An Unlikely Goddess is the story of a girl named Sita, (pronounced See-ta) born in India, raised in America, a Hindu who converted to Christianity, a first born who was despised by her father who wanted a son, and a resolute individual who struggled to find hope in spite of her upbringing.
Based in part on the character Sita in the Hindu epic The Ramayana, An Unlikely Goddess is truly a story that transcends religion, geography, and circumstances as we follow Sita through childhood, adolescence, and adulthood. The issues of acceptance, identity, and expectations (both gender and culture) predominate throughout the book. Faith is a given a fair, honest, and realistic treatment as Sita navigates not just the different cultural landscape she finds in America but also the very different religious landscape as well.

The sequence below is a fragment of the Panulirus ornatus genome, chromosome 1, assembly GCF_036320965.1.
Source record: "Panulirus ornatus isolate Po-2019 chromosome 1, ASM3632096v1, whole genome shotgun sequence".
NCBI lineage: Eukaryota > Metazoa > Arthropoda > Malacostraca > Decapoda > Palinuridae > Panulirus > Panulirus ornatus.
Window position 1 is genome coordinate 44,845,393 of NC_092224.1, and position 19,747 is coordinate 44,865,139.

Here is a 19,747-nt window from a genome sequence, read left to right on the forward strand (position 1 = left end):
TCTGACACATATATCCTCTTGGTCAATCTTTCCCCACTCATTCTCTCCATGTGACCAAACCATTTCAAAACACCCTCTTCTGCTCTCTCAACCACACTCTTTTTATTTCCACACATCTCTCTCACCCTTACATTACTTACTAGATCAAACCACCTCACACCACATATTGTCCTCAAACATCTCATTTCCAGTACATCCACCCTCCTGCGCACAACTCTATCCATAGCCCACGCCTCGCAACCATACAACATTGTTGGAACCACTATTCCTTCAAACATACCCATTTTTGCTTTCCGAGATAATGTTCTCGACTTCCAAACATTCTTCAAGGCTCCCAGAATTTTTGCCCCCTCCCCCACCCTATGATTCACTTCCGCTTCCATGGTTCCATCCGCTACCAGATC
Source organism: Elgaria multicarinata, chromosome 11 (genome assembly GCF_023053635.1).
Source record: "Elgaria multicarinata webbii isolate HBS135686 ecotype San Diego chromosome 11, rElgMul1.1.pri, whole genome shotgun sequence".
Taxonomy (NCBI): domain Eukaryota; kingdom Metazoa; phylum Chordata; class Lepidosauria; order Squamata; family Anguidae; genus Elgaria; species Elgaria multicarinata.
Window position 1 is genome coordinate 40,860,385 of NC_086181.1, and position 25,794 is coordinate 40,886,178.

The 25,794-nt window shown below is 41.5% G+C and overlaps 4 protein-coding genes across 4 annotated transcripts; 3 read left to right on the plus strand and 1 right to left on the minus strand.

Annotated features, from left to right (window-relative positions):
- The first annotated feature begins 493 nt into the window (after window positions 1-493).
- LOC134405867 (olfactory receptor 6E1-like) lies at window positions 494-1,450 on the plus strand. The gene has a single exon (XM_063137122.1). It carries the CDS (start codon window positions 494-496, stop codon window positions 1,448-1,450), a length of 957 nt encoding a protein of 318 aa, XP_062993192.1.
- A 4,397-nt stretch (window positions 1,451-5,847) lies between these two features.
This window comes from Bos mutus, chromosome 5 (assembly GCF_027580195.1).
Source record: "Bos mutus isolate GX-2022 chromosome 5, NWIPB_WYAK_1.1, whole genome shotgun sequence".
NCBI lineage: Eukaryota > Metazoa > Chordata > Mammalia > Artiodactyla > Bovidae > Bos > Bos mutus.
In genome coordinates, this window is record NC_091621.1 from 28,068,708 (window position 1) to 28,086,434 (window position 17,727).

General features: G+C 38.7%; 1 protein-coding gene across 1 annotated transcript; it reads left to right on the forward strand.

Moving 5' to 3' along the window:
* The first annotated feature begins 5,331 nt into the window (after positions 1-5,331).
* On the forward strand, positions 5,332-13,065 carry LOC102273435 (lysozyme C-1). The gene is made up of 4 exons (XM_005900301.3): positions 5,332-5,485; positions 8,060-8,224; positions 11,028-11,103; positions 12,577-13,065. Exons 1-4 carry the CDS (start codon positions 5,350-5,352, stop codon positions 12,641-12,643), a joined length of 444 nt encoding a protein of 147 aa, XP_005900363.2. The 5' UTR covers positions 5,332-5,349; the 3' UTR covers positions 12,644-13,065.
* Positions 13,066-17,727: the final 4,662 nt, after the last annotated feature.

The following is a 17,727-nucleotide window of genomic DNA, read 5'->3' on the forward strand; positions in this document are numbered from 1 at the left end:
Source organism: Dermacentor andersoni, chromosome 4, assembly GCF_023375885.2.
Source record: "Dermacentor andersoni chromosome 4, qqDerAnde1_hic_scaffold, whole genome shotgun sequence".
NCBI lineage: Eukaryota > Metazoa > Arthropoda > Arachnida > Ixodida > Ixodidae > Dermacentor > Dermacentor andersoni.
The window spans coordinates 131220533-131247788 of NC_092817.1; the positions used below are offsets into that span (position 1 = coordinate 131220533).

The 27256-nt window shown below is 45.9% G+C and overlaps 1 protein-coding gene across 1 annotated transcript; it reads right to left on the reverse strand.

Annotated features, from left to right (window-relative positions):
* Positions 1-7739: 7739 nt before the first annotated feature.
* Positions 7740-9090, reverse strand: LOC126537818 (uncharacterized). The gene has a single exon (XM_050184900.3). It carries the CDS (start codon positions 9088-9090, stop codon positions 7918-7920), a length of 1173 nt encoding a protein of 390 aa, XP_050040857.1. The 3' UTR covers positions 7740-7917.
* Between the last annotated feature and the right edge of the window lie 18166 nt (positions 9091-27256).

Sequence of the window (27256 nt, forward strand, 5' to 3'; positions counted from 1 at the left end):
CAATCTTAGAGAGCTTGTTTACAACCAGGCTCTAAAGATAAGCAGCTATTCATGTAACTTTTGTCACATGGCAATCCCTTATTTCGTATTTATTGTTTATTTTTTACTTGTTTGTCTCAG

One of the strengths of this book is that in so many ways Sita’s story is the story of children, teenagers, and adults of different cultures and faiths because of the universal human need for faith, hope, and love. I was hooked into this novel from the beginning because it reveals the great human need for faith, hope, and love.
I rate this book a ‘great’ read!
Note: I was given a e-copy of this novel by the author without the expectation of a positive review.
This review was corrected on November 9, 2013